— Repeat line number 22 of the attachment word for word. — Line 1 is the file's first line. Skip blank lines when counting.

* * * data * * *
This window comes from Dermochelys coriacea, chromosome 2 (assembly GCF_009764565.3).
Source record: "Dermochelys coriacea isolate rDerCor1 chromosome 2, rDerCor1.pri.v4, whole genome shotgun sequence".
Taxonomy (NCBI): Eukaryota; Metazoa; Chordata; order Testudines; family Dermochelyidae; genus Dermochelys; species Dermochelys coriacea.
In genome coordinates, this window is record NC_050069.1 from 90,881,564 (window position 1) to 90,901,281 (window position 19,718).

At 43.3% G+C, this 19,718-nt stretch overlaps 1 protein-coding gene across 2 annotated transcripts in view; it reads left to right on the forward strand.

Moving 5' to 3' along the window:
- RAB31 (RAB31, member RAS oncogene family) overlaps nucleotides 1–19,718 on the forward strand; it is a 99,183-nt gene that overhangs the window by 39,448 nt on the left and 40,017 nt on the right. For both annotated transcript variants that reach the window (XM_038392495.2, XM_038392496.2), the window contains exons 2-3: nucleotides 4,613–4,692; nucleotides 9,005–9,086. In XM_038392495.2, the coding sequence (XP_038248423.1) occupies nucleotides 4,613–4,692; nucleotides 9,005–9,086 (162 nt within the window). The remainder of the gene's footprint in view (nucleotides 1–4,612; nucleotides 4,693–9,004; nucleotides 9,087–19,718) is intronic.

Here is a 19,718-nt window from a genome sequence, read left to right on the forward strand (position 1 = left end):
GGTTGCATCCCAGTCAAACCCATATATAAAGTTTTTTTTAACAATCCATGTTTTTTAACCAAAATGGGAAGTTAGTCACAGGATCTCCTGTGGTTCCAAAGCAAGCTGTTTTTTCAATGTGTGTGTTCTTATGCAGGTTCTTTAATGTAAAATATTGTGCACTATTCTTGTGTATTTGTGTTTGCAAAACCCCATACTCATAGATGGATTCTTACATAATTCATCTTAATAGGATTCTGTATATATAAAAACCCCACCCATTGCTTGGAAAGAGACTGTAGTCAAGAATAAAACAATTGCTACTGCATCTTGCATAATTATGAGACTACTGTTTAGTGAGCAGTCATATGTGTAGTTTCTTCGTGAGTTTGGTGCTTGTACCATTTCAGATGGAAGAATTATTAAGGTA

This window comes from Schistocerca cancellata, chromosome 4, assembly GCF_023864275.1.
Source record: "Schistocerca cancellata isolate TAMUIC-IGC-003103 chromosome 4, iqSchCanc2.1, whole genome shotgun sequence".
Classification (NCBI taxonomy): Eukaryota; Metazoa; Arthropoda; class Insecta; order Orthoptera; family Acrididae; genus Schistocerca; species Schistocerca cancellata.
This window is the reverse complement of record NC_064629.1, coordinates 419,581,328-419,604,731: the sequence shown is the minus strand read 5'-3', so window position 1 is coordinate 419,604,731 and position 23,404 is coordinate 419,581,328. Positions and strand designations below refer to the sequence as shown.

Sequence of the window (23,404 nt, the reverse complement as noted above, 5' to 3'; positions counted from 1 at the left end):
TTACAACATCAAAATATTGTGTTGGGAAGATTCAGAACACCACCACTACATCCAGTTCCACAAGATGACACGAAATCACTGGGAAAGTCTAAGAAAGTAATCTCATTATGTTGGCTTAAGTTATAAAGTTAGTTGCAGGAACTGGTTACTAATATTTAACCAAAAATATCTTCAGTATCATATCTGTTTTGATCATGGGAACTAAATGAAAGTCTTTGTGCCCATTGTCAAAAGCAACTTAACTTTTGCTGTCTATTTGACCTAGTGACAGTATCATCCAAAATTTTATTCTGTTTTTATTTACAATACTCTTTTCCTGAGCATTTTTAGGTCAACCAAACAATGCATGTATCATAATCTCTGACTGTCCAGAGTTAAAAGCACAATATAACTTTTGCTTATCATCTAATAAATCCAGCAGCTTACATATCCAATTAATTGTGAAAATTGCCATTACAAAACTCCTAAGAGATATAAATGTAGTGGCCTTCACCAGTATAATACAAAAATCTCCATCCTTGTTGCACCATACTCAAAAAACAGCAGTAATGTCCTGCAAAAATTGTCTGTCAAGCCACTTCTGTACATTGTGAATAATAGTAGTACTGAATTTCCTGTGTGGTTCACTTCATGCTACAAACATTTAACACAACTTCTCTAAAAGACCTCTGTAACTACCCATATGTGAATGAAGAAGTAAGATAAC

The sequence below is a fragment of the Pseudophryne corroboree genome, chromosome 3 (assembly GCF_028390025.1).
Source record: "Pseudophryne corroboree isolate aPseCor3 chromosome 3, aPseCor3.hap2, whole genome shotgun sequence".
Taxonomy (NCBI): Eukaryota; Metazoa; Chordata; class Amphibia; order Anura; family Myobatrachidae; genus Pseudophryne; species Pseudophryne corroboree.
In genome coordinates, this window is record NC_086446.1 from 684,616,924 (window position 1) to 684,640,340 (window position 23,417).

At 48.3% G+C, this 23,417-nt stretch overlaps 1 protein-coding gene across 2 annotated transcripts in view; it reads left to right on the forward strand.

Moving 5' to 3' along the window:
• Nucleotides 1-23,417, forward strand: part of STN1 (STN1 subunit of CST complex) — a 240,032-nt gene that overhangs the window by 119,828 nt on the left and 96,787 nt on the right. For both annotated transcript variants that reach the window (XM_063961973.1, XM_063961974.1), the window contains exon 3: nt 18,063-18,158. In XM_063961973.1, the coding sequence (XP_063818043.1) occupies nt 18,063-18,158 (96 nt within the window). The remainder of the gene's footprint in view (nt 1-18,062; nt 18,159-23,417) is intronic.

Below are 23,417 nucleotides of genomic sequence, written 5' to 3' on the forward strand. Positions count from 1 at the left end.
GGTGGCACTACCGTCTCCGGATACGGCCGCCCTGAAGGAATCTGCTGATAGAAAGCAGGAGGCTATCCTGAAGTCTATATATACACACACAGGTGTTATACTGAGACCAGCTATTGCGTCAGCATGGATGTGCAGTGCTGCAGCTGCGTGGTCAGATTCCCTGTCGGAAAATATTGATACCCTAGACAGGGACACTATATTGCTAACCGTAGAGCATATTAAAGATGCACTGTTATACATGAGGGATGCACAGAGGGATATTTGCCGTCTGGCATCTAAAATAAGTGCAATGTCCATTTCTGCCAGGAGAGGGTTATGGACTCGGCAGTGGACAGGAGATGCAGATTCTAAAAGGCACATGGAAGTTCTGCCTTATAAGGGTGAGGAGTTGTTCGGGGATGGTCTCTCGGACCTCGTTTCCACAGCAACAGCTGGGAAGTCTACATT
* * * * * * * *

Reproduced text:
• Nucleotides 1-23,417, forward strand: part of STN1 (STN1 subunit of CST complex) — a 240,032-nt gene that overhangs the window by 119,828 nt on the left and 96,787 nt on the right. For both annotated transcript variants that reach the window (XM_063961973.1, XM_063961974.1), the window contains exon 3: nt 18,063-18,158. In XM_063961973.1, the coding sequence (XP_063818043.1) occupies nt 18,063-18,158 (96 nt within the window). The remainder of the gene's footprint in view (nt 1-18,062; nt 18,159-23,417) is intronic.